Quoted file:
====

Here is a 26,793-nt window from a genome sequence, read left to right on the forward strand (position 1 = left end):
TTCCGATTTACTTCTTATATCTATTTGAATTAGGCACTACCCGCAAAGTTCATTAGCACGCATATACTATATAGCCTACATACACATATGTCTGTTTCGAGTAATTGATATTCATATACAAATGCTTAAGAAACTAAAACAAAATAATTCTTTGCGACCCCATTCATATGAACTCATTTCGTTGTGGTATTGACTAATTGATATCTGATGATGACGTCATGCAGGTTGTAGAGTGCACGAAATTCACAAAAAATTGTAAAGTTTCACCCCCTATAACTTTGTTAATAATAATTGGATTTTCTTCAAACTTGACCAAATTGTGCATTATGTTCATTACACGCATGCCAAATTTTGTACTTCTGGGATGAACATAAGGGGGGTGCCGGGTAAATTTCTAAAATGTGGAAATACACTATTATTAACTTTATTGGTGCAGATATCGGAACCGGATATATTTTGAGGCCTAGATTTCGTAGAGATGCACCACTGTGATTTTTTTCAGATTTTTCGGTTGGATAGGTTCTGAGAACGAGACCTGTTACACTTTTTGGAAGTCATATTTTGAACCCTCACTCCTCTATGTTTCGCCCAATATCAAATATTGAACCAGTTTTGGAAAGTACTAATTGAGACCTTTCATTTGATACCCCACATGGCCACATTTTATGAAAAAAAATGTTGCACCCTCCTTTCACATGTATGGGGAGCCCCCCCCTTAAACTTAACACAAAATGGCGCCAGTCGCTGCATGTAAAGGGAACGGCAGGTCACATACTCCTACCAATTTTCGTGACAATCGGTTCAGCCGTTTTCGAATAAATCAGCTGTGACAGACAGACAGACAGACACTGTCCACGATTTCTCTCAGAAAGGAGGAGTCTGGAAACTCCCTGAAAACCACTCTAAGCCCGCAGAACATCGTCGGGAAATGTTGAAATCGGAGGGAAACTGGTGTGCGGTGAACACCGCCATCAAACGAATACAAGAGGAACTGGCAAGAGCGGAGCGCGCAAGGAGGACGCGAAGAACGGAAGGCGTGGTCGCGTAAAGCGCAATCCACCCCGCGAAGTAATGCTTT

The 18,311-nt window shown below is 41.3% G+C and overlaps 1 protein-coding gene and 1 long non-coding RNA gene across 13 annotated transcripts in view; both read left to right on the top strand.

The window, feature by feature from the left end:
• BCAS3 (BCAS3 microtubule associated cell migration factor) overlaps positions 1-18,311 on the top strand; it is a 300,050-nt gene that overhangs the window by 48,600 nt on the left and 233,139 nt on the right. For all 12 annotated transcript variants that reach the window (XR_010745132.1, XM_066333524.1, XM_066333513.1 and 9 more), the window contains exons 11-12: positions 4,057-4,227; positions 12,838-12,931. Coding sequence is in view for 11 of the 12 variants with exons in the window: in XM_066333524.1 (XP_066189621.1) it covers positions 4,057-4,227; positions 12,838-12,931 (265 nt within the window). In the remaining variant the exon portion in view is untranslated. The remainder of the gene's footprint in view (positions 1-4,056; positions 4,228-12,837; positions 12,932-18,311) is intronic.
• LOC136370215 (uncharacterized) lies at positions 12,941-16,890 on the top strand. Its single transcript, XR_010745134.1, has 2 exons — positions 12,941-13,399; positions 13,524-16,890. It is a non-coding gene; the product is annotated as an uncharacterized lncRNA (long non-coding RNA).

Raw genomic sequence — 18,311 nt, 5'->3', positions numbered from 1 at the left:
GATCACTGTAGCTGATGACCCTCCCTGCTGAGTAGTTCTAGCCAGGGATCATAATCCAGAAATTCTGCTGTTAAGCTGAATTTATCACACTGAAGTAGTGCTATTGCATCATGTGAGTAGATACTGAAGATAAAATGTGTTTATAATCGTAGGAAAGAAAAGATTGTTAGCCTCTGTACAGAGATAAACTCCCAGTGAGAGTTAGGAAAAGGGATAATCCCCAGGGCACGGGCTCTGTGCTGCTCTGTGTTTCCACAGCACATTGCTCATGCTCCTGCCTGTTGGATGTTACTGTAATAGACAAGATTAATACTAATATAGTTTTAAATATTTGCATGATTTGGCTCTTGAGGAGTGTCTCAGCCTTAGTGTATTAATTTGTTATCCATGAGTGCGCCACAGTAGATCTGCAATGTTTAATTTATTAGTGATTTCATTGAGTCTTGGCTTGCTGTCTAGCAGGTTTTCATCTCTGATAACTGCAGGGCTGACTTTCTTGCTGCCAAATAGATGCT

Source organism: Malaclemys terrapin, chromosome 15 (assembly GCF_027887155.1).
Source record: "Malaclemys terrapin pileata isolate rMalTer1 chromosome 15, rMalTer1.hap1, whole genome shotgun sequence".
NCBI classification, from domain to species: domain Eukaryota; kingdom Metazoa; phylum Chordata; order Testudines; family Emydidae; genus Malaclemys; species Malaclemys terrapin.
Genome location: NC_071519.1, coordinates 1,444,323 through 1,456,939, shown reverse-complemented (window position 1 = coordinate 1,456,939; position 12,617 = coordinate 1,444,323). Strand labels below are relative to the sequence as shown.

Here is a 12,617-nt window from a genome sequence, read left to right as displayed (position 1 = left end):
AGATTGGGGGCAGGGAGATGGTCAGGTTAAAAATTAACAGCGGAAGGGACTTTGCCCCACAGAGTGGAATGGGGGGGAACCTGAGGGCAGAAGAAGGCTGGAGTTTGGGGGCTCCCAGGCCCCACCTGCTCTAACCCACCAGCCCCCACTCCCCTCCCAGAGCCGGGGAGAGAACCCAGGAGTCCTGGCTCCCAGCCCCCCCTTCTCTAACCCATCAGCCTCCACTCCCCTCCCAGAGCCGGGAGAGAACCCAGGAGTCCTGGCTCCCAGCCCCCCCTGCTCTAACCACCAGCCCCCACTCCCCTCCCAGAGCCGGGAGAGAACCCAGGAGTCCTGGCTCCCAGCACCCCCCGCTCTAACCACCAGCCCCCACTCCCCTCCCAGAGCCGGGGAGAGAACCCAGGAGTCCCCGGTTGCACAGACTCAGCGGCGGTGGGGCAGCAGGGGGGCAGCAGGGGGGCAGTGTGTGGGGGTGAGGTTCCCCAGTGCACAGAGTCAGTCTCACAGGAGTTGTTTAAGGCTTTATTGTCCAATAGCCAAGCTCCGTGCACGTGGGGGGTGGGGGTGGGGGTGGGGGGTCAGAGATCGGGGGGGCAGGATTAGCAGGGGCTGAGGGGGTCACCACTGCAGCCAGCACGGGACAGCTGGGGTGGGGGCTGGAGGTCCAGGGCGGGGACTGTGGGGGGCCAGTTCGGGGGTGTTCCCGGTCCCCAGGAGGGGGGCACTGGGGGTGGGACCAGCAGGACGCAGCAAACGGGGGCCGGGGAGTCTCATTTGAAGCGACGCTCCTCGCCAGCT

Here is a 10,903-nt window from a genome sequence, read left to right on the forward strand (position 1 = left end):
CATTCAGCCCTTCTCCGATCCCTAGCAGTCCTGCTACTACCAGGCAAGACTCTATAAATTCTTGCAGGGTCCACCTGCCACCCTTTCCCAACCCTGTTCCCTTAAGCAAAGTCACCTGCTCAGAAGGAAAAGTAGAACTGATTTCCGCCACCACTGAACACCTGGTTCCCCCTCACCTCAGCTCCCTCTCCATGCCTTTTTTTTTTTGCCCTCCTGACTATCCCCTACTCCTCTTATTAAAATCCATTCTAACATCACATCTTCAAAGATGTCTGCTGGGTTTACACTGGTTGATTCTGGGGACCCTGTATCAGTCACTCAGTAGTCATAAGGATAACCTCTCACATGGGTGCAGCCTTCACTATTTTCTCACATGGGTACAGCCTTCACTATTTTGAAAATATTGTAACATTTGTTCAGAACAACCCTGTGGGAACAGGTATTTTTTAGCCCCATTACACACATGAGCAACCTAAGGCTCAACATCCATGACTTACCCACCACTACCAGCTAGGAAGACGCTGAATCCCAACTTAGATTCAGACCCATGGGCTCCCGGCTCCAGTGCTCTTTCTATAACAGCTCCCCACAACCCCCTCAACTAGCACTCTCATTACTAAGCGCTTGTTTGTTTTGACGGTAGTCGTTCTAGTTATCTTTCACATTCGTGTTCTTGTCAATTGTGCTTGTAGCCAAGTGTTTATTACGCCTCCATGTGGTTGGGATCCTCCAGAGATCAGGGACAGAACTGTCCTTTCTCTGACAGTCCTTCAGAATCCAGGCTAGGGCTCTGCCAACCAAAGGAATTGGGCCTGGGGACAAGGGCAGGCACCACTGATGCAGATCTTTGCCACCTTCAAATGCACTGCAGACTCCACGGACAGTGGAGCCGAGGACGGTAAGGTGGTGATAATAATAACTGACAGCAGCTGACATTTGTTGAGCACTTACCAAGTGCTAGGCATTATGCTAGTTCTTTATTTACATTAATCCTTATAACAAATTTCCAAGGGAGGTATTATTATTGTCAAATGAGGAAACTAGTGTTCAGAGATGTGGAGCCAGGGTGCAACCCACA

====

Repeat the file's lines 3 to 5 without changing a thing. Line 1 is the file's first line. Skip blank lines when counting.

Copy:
The 18,311-nt window shown below is 41.3% G+C and overlaps 1 protein-coding gene and 1 long non-coding RNA gene across 13 annotated transcripts in view; both read left to right on the top strand.

The window, feature by feature from the left end:
• BCAS3 (BCAS3 microtubule associated cell migration factor) overlaps positions 1-18,311 on the top strand; it is a 300,050-nt gene that overhangs the window by 48,600 nt on the left and 233,139 nt on the right. For all 12 annotated transcript variants that reach the window (XR_010745132.1, XM_066333524.1, XM_066333513.1 and 9 more), the window contains exons 11-12: positions 4,057-4,227; positions 12,838-12,931. Coding sequence is in view for 11 of the 12 variants with exons in the window: in XM_066333524.1 (XP_066189621.1) it covers positions 4,057-4,227; positions 12,838-12,931 (265 nt within the window). In the remaining variant the exon portion in view is untranslated. The remainder of the gene's footprint in view (positions 1-4,056; positions 4,228-12,837; positions 12,932-18,311) is intronic.